How to Begin Divorce Proceedings in California

by Teo Spengler
California no-fault divorce makes blame irrelevant when you file for divorce.

California no-fault divorce makes blame irrelevant when you file for divorce.

Thomas Northcut/Photodisc/Getty Images

Initiating a divorce can be emotionally draining, but if you live in California, the actual divorce filing doesn't need to intimidate you. Once you determine that you are eligible to divorce in California, you can use divorce forms the court has provided for you to complete. You initiate the divorce by filing the papers at the courthouse and serving your spouse with a copy.

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Evaluating a California Divorce

You can save yourself time and stress by reviewing the basic requirements for a divorce in California before you complete your divorce papers. For example, you can only use California courts for divorce if you or your spouse has been a state resident for at least six months. You can only file the papers in a county where you or your spouse has resided for at least three months. Further, you can only use the court system for a divorce if you were legally married, because the court cannot dissolve common law marriages.

Preparing the "Dissolution of Marriage" Form

In California, you must complete several legal documents to begin divorce proceedings. The most complex is a form called the "Dissolution of Marriage." This form requests the court to end your marriage. You must fill in the form with information about you and your spouse, the marriage and separation dates, and about any dependent children. The most time-consuming part of the form is listing separate property, which is property that you own but that your spouse does not own, and listing any community property and debts, which are property and debts that you and your spouse own together. If you have minor children or extensive assets, you may wish to consult an online legal document provider.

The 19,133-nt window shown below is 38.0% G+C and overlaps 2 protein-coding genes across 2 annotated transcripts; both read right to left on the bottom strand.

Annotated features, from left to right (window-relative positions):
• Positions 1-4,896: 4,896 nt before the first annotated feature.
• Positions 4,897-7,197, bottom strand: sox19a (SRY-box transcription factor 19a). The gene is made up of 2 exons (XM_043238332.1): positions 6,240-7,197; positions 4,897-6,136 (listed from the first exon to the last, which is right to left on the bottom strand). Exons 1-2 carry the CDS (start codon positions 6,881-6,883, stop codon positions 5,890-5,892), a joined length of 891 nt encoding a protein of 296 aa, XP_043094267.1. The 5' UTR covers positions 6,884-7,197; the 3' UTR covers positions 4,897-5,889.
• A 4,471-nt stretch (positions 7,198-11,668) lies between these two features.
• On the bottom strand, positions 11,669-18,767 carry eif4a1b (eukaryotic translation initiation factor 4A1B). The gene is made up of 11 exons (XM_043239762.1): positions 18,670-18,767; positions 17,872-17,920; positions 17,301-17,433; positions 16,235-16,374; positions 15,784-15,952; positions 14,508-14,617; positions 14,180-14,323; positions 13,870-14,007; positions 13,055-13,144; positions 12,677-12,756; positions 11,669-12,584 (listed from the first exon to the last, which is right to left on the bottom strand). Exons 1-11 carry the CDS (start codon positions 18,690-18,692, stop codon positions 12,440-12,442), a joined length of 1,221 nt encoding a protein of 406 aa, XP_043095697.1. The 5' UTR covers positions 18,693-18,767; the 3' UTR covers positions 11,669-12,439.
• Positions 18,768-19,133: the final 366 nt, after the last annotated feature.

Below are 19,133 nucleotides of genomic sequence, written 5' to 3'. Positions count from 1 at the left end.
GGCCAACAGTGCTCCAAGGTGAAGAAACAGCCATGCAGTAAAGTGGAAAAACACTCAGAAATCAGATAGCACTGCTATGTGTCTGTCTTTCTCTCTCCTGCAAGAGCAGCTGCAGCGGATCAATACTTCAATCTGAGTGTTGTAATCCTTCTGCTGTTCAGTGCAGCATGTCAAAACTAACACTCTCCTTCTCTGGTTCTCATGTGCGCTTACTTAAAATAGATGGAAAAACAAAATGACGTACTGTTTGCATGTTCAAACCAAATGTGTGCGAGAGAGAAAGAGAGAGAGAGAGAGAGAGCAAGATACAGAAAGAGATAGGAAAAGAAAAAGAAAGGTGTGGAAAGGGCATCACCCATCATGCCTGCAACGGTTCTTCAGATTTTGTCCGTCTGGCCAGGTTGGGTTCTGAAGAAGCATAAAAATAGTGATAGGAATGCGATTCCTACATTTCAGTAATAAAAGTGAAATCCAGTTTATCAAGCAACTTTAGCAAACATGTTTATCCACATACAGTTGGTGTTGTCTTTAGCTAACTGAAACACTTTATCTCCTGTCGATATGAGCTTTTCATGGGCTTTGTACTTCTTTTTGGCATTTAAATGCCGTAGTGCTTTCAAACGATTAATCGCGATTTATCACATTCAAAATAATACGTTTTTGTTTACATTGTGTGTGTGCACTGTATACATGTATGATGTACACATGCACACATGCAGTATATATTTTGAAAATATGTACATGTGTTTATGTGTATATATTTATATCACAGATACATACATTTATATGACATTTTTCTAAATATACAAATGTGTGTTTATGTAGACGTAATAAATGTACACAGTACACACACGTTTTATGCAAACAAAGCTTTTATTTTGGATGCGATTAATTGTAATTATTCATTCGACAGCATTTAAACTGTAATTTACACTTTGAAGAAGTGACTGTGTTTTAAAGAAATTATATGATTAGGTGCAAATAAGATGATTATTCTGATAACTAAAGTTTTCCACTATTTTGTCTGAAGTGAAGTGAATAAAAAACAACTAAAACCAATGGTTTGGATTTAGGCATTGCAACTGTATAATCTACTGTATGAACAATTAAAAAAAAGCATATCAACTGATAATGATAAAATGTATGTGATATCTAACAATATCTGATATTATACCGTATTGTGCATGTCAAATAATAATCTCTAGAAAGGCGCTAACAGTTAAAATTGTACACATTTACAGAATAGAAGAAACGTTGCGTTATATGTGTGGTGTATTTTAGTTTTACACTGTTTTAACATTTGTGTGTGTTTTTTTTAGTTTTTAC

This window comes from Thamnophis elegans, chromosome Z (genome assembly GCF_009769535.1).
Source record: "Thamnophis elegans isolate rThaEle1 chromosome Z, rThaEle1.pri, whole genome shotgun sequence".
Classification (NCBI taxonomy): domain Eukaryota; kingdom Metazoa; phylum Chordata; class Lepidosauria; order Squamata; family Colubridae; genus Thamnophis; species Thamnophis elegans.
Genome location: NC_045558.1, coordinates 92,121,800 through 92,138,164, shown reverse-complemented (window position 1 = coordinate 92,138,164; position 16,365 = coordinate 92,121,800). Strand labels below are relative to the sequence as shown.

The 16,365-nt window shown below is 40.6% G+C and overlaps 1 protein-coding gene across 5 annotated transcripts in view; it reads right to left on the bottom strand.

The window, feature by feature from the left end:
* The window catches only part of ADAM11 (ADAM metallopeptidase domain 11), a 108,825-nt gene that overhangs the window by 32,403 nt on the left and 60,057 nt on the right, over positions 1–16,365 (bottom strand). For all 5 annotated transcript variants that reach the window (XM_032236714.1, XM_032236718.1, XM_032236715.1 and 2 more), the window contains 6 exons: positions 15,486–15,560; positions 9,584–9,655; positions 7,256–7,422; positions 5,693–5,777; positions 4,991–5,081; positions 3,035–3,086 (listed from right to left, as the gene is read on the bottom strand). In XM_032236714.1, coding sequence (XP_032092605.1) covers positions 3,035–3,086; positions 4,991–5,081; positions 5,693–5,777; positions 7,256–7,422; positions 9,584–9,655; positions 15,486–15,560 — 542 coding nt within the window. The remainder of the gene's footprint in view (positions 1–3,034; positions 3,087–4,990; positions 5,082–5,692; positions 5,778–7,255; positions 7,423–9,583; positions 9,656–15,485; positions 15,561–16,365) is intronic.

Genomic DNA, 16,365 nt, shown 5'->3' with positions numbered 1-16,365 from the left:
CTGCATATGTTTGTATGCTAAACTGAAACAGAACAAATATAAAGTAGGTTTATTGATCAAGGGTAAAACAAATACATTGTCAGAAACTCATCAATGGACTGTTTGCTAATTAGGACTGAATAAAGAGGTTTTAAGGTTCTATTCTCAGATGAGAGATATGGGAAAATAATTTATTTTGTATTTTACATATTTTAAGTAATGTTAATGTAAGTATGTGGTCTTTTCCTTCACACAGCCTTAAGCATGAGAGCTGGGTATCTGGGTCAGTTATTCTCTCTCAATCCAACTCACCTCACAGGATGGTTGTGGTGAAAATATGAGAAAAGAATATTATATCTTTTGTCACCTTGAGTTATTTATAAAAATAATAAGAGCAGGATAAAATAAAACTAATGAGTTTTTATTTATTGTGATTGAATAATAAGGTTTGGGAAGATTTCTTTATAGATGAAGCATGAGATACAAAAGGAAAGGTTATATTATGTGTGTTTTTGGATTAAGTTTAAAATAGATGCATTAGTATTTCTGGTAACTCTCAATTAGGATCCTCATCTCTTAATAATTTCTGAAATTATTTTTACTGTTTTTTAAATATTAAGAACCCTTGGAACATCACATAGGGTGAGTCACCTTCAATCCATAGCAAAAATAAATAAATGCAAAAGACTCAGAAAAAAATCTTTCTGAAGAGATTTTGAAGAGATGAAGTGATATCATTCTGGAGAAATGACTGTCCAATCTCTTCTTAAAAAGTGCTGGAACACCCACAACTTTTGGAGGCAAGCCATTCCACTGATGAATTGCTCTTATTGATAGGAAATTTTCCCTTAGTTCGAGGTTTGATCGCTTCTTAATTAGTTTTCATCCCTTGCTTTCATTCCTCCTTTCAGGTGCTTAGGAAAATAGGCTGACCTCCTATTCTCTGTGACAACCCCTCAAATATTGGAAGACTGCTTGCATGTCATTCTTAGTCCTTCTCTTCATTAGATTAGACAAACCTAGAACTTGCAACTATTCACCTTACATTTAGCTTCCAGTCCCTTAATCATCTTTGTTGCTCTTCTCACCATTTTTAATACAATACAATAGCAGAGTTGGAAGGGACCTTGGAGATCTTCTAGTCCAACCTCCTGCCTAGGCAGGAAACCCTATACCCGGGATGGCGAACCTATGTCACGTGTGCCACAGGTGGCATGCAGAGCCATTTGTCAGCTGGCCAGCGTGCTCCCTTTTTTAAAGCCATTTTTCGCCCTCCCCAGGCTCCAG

Preparing Other Divorce Documents

The second legal document the court requires is a summons. It provides notice to your spouse of the divorce, and it describes any restrictions on removing property or money during the divorce. It also restricts you or your spouse from removing minor children from the state without consent. You need to complete only a few lines on the summons. Items you complete are the name of the respondent, who is your spouse and the petitioner, who is you. You then include the name and address of the court and contact information at the bottom of the first page. If you have minor children, you must also fill out the "Declaration Under Uniform Child Custody and Enforcement Act."

Filing the Divorce Papers

Once you have completed your forms, you must sign the dissolution petition and make two copies of each document. Take the original and copies to the court clerk's office. The clerk keeps the original and returns the copies for you after he has stamped them "filed" and has added the case number. You must pay a court fee for the filing.

Notifying Your Spouse

Your divorce action formally begins once you file the papers with the court. Practically, however, the divorce cannot proceed unless you notify your spouse by having her served with a copy of the papers. Any adult may personally hand her the papers or you may hire a sheriff or process server. The statutes allow for different methods of service if the person serving the process has trouble locating the respondent. After completing service, the process server completes a court form that details the time and place of service.